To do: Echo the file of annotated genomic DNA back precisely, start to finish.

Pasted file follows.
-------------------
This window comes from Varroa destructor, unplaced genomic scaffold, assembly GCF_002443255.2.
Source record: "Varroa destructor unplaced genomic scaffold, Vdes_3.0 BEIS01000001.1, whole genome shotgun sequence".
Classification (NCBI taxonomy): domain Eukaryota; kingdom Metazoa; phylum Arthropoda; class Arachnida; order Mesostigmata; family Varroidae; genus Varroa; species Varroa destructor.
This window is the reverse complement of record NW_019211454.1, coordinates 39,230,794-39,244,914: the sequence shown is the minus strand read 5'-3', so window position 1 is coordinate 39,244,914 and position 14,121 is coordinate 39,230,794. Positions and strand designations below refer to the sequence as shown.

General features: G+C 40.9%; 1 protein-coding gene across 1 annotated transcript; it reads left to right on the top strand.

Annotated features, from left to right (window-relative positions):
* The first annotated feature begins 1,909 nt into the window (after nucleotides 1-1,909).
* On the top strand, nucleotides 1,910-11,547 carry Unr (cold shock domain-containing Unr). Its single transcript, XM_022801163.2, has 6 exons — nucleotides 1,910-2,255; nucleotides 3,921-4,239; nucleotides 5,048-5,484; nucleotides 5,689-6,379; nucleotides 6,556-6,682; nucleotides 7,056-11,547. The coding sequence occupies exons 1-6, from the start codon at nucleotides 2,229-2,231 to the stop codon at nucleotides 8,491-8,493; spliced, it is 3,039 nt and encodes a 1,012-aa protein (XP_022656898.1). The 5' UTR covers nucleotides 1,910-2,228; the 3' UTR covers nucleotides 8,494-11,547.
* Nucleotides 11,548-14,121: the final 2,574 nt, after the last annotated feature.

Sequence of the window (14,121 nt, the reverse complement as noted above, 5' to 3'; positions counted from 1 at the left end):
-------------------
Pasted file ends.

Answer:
This window comes from Varroa destructor, unplaced genomic scaffold, assembly GCF_002443255.2.
Source record: "Varroa destructor unplaced genomic scaffold, Vdes_3.0 BEIS01000001.1, whole genome shotgun sequence".
Classification (NCBI taxonomy): domain Eukaryota; kingdom Metazoa; phylum Arthropoda; class Arachnida; order Mesostigmata; family Varroidae; genus Varroa; species Varroa destructor.
This window is the reverse complement of record NW_019211454.1, coordinates 39,230,794-39,244,914: the sequence shown is the minus strand read 5'-3', so window position 1 is coordinate 39,244,914 and position 14,121 is coordinate 39,230,794. Positions and strand designations below refer to the sequence as shown.

General features: G+C 40.9%; 1 protein-coding gene across 1 annotated transcript; it reads left to right on the top strand.

Annotated features, from left to right (window-relative positions):
* The first annotated feature begins 1,909 nt into the window (after nucleotides 1-1,909).
* On the top strand, nucleotides 1,910-11,547 carry Unr (cold shock domain-containing Unr). Its single transcript, XM_022801163.2, has 6 exons — nucleotides 1,910-2,255; nucleotides 3,921-4,239; nucleotides 5,048-5,484; nucleotides 5,689-6,379; nucleotides 6,556-6,682; nucleotides 7,056-11,547. The coding sequence occupies exons 1-6, from the start codon at nucleotides 2,229-2,231 to the stop codon at nucleotides 8,491-8,493; spliced, it is 3,039 nt and encodes a 1,012-aa protein (XP_022656898.1). The 5' UTR covers nucleotides 1,910-2,228; the 3' UTR covers nucleotides 8,494-11,547.
* Nucleotides 11,548-14,121: the final 2,574 nt, after the last annotated feature.

Sequence of the window (14,121 nt, the reverse complement as noted above, 5' to 3'; positions counted from 1 at the left end):